The present application discloses methods for treating spinal deformities. One embodiment of a method includes inserting a longitudinal corrective member into the patient. During insertion, the corrective member is operatively attached to a first vertebral member that applies a first corrective force to correct a first vertebral member alignment. The corrective member is further inserted into the patient and subsequently operatively attached to a second vertebral member that applies a second corrective force to correct a second vertebral member alignment. The corrective member is further inserted and subsequently operatively attached to a third vertebral member that applies a third corrective force to correct a third vertebral member alignment. The embodiment may further include operatively attaching the corrective member to additional vertebral members to correct further misalignment. In one embodiment, a second member is attached to the vertebral members after they have been aligned to maintain the alignment.

BRIEF DESCRIPTION OF THE DRAWINGS

FIG. 1 is a schematic coronal view of an example of a scoliotic spine.

FIG. 2 is a sectional view in the axial plane of a pair of anchors attached to a vertebral member according to one embodiment.

FIG. 3 is a schematic view of anchors attached to the vertebral members along a section of the spine according to one embodiment.

FIG. 4 is a perspective view of an extender in an open orientation and attached to an anchor according to one embodiment.

FIG. 5 is a perspective view of an extender in a closed orientation and attached to an anchor according to one embodiment.

FIG. 6 is a perspective view of a corrective rod and a handle according to one embodiment.

FIG. 7A is a top view of a corrective rod in a first rotational position according to one embodiment.

FIG. 7B is a top view of a corrective rod in a second rotational position according to one embodiment.

FIG. 8 is a perspective view of a corrective rod in a first rotational position being inserted percutaneously into a patient according to one embodiment.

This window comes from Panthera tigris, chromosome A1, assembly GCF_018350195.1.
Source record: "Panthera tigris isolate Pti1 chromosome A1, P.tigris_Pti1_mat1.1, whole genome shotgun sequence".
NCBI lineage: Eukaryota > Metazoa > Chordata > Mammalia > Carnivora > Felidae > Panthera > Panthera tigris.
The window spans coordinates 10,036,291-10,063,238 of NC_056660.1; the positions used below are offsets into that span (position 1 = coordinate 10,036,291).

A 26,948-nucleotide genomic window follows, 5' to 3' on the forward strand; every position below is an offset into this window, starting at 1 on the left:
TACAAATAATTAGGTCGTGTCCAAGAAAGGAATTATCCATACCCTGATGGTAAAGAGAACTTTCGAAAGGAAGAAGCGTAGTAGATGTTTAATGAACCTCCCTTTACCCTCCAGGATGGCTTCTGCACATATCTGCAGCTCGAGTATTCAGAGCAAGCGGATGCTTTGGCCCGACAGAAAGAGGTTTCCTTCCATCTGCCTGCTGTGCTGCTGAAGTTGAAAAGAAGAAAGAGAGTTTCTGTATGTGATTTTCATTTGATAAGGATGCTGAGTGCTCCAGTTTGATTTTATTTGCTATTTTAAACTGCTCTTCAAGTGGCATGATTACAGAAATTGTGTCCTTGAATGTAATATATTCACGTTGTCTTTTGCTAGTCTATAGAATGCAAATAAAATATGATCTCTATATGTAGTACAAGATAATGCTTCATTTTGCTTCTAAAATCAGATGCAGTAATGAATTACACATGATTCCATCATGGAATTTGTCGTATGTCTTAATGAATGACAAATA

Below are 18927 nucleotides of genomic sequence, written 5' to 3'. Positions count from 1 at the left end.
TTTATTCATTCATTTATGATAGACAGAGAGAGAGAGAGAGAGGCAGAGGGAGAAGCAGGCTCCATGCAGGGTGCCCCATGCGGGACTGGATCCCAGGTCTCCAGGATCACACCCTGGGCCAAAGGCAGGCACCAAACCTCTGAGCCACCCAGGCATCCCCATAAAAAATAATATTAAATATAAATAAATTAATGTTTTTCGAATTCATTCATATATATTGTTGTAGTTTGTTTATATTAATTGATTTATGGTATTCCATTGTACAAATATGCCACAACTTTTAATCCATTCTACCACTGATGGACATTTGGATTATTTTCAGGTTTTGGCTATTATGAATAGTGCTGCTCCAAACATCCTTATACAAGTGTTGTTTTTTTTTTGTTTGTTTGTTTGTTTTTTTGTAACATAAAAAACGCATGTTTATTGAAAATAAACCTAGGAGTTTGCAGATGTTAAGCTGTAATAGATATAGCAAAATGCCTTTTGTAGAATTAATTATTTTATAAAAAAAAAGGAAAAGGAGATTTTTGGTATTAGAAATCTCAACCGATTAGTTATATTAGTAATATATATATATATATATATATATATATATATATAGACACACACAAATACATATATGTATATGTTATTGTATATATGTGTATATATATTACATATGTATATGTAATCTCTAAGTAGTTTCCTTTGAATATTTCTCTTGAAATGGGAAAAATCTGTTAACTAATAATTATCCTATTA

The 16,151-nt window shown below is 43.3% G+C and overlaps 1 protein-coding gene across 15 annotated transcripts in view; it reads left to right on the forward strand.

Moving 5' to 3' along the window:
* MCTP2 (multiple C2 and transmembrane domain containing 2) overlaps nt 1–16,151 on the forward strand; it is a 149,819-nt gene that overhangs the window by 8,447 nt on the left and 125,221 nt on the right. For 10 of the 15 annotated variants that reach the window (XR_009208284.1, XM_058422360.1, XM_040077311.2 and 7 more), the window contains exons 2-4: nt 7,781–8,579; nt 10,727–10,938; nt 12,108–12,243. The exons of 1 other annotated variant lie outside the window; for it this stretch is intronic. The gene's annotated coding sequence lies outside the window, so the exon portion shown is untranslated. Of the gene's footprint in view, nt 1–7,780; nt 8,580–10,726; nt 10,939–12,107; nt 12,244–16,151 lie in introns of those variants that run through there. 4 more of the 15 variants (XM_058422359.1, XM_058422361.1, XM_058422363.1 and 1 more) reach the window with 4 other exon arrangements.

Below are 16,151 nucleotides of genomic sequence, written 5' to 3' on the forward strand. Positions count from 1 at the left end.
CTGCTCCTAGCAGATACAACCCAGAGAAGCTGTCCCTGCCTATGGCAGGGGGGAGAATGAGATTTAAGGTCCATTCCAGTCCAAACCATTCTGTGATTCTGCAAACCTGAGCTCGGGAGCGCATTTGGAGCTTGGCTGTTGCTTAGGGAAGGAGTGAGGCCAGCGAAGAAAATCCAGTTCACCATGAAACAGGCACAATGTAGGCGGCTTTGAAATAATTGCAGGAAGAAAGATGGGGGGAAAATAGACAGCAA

FIG. 9 is a perspective view of a corrective rod inserted within a patient and in a second rotational position according to one embodiment.

FIGS. 10A-10F are schematic views illustrating a method of sequentially treating vertebral members according to one embodiment.

FIG. 11 is a schematic view of anchors attached to the vertebral members along a section of the spine according to one embodiment.

FIG. 12 is a schematic view of vertebral rods attached to anchors along a section of the spine according to one embodiment.

DETAILED DESCRIPTION

The present application is directed to methods for correcting a spinal deformity. One embodiment of the method includes initially attaching anchors to the vertebral members positioned along a length of a deformed spine. The anchors are positioned along the deformed spine in a first lateral row. An elongated corrective member is than inserted into the patient and through each of the anchors sequentially along the deformed spine. The corrective member is manipulated sequentially to move the vertebral members into alignment. The shape of the corrective member and the movement to fit within the anchors produces a corrective force. This movement sequentially translates the vertebral members at the various spinal levels to treat the spinal deformity. In one embodiment, a second member is inserted into the patient through a second lateral row of anchors. The second rod is secured to the anchors thus causing the vertebral members to remain in the aligned position.